FROM: Alan Macnow
Consultant, Japan Fisheries Association
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SOUTHERN BLUEFIN TUNA CONSERVATION GROUP ADDS SEABIRD
Japan, Australia and New Zealand, in a recently
concluded annual meeting of the Commission for the
Conservation of Southern Bluefin Tuna (CCSBT), adopted a
program to reduce the incidental mortality of seabirds in
the longline fisheries operating under the Commission's
Seabirds, including relatively rare albatross species,
often try to snatch the baits from hooks deployed by the
fishing vessels. Many get snagged on the hooks and pulled
under water by the weight of the fishing lines.
To solve the problem, the three parties agreed on a set
of measures designed to keep the birds away from the hooks,
sink the baits under water before the birds can get to them,
and free birds hauled back alive without causing further
injury to them.
The measures also called for the vessels to avoid the
dumping of offal into the sea while fishing lines are being
deployed or hauled back. Offal resulting from the cleaning
of the fish caught attracts the seabirds to the vessels.
Tori lines, streamers attached to long poles extended
from the stern of the ships, flutter and frighten the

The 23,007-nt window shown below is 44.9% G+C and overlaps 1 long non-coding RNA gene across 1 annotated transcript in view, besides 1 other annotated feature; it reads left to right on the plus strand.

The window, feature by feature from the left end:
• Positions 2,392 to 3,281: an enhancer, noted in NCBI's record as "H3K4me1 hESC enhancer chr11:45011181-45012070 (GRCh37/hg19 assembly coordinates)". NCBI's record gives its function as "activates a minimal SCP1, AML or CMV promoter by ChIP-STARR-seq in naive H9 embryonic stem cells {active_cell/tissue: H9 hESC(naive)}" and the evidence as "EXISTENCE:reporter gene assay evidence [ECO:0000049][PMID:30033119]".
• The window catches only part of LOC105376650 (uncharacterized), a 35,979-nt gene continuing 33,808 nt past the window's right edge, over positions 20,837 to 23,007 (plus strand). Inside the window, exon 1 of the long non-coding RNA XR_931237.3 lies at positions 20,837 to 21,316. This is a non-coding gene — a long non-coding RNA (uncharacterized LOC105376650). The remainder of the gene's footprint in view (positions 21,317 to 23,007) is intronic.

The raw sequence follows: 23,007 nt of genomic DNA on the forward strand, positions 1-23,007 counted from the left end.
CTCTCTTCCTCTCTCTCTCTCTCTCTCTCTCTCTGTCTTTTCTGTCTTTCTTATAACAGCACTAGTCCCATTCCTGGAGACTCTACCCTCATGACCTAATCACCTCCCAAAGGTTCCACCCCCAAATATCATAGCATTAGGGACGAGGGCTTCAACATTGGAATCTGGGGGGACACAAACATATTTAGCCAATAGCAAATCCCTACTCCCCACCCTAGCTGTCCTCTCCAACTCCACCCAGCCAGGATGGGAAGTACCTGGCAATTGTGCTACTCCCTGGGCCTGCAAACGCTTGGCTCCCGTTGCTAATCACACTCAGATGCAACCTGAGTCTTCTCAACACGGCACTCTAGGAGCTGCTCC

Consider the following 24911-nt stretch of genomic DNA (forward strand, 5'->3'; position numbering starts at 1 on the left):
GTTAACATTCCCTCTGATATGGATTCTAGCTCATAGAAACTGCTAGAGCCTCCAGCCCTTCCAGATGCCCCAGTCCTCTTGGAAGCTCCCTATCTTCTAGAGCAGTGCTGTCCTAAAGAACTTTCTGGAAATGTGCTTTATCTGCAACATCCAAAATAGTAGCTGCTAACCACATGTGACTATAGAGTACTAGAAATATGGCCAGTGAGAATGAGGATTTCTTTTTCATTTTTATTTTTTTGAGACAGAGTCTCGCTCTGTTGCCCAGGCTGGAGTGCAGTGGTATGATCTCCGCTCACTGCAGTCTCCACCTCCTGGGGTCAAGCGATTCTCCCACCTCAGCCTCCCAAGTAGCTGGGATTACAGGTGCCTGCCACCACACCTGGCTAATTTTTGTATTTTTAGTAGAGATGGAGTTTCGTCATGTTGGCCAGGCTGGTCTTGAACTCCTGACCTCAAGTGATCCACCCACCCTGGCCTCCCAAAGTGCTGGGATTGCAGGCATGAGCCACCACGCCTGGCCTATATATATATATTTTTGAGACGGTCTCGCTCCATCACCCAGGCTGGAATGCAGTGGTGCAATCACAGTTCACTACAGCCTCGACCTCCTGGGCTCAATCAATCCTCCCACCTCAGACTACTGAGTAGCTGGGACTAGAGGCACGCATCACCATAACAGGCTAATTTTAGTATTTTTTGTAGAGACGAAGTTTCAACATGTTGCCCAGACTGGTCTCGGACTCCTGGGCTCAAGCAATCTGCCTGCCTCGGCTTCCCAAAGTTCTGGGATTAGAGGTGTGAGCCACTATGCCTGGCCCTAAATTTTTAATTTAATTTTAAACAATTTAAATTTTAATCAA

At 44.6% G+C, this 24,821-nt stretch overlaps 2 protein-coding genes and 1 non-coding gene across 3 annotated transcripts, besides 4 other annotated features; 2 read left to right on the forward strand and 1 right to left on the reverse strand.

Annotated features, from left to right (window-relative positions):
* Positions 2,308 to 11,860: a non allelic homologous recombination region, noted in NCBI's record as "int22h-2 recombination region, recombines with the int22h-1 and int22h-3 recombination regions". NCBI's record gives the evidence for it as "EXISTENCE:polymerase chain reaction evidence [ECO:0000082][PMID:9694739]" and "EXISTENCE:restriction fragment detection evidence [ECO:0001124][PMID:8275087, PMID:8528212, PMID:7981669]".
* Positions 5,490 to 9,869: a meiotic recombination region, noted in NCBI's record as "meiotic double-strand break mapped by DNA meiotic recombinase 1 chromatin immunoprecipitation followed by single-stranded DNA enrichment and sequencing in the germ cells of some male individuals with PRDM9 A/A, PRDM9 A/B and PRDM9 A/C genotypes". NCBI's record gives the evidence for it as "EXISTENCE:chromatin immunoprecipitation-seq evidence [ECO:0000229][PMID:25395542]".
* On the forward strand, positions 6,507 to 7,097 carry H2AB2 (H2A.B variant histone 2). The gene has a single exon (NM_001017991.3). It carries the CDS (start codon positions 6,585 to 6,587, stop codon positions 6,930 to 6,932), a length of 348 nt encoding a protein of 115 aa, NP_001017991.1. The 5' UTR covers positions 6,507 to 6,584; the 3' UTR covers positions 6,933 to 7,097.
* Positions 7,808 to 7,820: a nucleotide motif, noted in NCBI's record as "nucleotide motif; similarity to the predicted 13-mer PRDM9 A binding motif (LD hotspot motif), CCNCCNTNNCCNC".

seabirds away from the fishing lines. The program calls for
all of the vessels in the fishery to use them.
The Commission also agreed to step up its collection of
data on the ecologically related species caught incidentally
in the southern bluefin tuna (SBT) fishery and to develop
more accurate data on the state and trends of seabird
populations which may be subject to incidental capture in
the SBT fishery. This will be done in cooperation with
other international organizations, states and appropriate
seabird conservation groups.
In addition, countries which do not belong to the
Commission but whose fishing vessels fish in the area will
be asked to cooperate and employ measures to mitigate the
incidental mortality of seabirds.
The Commission will continue to evaluate a number of
measures that are used or recommended to avoid or reduce the
incidental mortality of seabirds, with an eye towards
adoption throughout the fishery if they prove effective.
These include weighting the lines so they sink faster and
using machines to throw the baits clear of the wakes of the
vessels where they will sink faster. The effectiveness and
economic viability of setting lines at night also will be
The Commission will initiate an education and
information program aimed at fishermen, non-party states and
the general public to heighten awareness of the need to
reduce incidental catches of seabirds and ecologically
related species, and inform them of the steps that should be
taken to achieve that goal.